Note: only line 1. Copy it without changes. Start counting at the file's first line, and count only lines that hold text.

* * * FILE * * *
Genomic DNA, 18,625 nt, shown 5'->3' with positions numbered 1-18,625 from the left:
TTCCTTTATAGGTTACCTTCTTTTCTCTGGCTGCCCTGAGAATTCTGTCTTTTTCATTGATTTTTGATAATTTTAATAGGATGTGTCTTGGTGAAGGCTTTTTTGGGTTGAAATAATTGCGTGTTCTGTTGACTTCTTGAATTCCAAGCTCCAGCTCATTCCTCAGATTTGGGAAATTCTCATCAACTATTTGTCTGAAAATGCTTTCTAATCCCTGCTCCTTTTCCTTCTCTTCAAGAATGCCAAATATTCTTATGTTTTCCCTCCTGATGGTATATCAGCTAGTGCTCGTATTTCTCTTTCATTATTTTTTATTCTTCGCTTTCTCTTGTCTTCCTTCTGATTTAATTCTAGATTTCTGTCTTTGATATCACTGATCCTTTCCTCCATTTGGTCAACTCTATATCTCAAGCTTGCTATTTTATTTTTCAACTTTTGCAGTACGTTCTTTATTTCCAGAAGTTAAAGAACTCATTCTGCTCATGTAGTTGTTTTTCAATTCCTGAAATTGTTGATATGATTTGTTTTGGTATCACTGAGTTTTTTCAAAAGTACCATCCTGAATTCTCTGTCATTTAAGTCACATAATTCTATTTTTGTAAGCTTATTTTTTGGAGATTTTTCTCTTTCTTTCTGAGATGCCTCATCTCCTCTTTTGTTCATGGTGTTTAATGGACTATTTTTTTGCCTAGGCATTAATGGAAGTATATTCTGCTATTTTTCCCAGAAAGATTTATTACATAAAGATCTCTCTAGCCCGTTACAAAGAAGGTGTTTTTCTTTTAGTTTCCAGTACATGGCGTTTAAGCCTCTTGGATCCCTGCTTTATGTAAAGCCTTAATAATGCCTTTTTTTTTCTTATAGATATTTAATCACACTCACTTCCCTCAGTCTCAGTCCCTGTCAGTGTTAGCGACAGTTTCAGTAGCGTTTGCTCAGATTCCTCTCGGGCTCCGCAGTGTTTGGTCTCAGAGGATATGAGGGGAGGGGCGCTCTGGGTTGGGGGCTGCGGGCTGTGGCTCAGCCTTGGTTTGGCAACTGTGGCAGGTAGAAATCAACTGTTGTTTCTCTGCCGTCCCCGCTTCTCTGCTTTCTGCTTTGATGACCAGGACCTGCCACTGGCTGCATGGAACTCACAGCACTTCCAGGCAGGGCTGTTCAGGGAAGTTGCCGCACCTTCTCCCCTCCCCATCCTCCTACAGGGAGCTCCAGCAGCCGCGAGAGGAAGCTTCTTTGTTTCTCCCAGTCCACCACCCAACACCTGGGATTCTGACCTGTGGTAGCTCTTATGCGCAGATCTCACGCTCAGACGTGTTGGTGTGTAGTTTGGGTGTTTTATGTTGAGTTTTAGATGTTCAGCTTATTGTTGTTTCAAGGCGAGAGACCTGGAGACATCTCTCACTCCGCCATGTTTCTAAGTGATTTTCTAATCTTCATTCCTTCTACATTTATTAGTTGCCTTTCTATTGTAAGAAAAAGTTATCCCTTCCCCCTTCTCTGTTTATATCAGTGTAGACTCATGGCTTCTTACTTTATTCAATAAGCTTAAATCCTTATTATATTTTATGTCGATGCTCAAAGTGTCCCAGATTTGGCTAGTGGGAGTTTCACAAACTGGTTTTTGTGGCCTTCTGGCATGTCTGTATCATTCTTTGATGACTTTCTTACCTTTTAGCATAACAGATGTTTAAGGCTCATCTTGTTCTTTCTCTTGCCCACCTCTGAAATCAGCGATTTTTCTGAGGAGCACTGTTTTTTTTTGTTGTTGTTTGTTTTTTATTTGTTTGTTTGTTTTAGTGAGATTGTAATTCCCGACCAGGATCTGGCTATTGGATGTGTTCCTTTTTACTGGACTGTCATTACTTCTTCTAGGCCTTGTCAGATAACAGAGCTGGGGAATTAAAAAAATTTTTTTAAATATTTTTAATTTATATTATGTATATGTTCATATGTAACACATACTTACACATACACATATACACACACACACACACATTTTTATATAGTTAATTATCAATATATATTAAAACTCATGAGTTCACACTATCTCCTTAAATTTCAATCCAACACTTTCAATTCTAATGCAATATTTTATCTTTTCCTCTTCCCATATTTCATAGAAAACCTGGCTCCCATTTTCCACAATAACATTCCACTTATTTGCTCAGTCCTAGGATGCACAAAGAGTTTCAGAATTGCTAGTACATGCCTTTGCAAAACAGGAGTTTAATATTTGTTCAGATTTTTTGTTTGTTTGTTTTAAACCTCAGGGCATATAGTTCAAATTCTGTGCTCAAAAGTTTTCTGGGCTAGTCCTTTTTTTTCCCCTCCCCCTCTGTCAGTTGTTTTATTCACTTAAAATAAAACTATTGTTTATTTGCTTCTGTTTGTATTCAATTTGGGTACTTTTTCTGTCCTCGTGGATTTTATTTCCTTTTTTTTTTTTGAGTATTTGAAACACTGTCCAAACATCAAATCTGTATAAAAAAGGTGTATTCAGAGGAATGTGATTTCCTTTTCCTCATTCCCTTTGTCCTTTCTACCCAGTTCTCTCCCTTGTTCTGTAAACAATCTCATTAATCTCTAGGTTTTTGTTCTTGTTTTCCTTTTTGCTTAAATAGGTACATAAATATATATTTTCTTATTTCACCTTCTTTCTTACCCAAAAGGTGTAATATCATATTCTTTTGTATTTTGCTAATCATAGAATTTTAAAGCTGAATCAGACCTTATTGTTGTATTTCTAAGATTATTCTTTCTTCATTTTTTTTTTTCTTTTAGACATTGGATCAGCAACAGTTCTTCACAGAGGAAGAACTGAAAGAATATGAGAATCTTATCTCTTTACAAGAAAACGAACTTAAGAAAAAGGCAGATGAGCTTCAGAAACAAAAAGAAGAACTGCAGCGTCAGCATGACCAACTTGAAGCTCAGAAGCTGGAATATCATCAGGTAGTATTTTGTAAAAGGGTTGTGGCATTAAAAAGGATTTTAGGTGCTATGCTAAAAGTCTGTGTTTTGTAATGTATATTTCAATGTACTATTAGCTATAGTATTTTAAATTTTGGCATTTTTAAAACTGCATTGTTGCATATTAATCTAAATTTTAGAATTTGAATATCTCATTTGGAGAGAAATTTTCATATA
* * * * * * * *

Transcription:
Genomic DNA, 18,625 nt, shown 5'->3' with positions numbered 1-18,625 from the left: